For some 15 years, the electronics manufacturing industry has pushed for changes to the US capital equipment depreciation laws.
In fits and starts, various groups have converged on Washington and lobbied legislators to shorten the five-year cycle for fully depreciating new machines, saying the move would make the US more competitive with other manufacturing-reliant nations. Thanks in part to 9/11 and subsequently in response to economic cycles, lawmakers have from time to time accelerated the schedule to three years and raised the amount small businesses could write off.
This week, President Obama offered full capital depreciation (and also said he would make permanent the much-sought-after research and development tax credit), but with a catch: American businesses would no longer get tax breaks to launch operations offshore. “There is no reason why our tax code should actively reward them for creating jobs overseas,” Obama said.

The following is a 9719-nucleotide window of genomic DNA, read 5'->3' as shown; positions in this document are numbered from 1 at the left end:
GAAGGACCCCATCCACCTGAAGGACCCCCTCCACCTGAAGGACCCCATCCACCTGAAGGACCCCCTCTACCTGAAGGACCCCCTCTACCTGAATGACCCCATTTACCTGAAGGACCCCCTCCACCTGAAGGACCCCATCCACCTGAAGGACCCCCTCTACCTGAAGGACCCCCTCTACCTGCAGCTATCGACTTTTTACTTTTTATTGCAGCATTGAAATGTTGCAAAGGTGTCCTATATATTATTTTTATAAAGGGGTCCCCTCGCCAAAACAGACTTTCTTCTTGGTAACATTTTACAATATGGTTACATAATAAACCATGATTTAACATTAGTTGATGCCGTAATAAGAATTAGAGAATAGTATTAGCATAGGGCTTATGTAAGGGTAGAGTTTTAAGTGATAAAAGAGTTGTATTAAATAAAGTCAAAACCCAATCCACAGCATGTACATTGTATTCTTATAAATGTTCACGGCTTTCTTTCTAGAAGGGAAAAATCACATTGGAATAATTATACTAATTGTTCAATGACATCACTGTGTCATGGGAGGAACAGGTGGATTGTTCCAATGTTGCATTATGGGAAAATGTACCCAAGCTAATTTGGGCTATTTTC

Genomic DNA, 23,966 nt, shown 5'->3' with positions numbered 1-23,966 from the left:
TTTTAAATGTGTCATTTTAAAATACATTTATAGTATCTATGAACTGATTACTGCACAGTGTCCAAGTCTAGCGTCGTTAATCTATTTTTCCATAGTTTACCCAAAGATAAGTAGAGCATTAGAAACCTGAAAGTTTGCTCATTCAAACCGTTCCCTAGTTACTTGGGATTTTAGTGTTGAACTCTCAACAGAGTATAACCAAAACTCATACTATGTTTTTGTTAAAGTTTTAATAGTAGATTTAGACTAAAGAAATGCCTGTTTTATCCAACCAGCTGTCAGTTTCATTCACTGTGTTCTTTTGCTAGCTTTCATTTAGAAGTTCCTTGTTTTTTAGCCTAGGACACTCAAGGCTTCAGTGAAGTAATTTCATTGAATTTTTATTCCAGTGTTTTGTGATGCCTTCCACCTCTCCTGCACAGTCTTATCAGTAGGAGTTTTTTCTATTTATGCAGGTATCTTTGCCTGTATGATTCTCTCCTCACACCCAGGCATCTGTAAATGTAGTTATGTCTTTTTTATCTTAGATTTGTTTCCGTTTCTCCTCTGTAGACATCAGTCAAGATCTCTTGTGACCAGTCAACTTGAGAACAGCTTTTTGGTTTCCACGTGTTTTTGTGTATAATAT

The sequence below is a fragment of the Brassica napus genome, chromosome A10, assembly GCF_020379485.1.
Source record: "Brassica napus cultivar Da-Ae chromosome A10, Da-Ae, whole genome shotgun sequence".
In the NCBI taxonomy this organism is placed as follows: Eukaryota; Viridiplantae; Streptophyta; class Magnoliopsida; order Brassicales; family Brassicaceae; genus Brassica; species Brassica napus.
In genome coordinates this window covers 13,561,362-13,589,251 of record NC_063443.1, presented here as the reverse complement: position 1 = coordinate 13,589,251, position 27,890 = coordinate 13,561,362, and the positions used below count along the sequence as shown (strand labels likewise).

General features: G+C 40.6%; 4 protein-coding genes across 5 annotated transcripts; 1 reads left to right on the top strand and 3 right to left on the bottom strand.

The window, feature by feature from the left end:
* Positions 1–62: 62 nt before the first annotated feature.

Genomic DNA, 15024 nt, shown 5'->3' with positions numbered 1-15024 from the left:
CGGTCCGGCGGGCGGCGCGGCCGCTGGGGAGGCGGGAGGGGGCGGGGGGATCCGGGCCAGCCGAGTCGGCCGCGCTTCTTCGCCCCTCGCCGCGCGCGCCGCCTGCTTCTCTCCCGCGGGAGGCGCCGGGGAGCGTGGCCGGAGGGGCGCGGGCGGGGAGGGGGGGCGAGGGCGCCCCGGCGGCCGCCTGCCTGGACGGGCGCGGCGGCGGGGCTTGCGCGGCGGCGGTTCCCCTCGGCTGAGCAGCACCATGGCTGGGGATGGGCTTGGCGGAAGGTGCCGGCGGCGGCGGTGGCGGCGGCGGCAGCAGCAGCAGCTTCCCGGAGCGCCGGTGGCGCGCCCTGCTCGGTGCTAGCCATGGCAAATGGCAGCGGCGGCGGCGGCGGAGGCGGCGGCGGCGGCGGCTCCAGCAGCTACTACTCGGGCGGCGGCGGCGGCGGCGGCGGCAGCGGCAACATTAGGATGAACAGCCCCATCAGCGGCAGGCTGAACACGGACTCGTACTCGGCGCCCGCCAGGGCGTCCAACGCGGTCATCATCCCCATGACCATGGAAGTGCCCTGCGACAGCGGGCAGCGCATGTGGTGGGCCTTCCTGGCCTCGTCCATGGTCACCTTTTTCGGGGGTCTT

The National Association of Manufacturers supports the accelerated depreciation laws (it would be hard to see why it wouldn’t), but reportedly has come out against the other proposed changes to the tax code. As I’m sure NAM is aware, by statute hits to the US Treasury must be made up elsewhere. Politics is the art of compromise and tradeoffs. I would urge our industry trade groups to collectively agree on what the electronics industry can afford to live with, and what it can’t — and fast. They will be much more effective if they speak with a unified voice.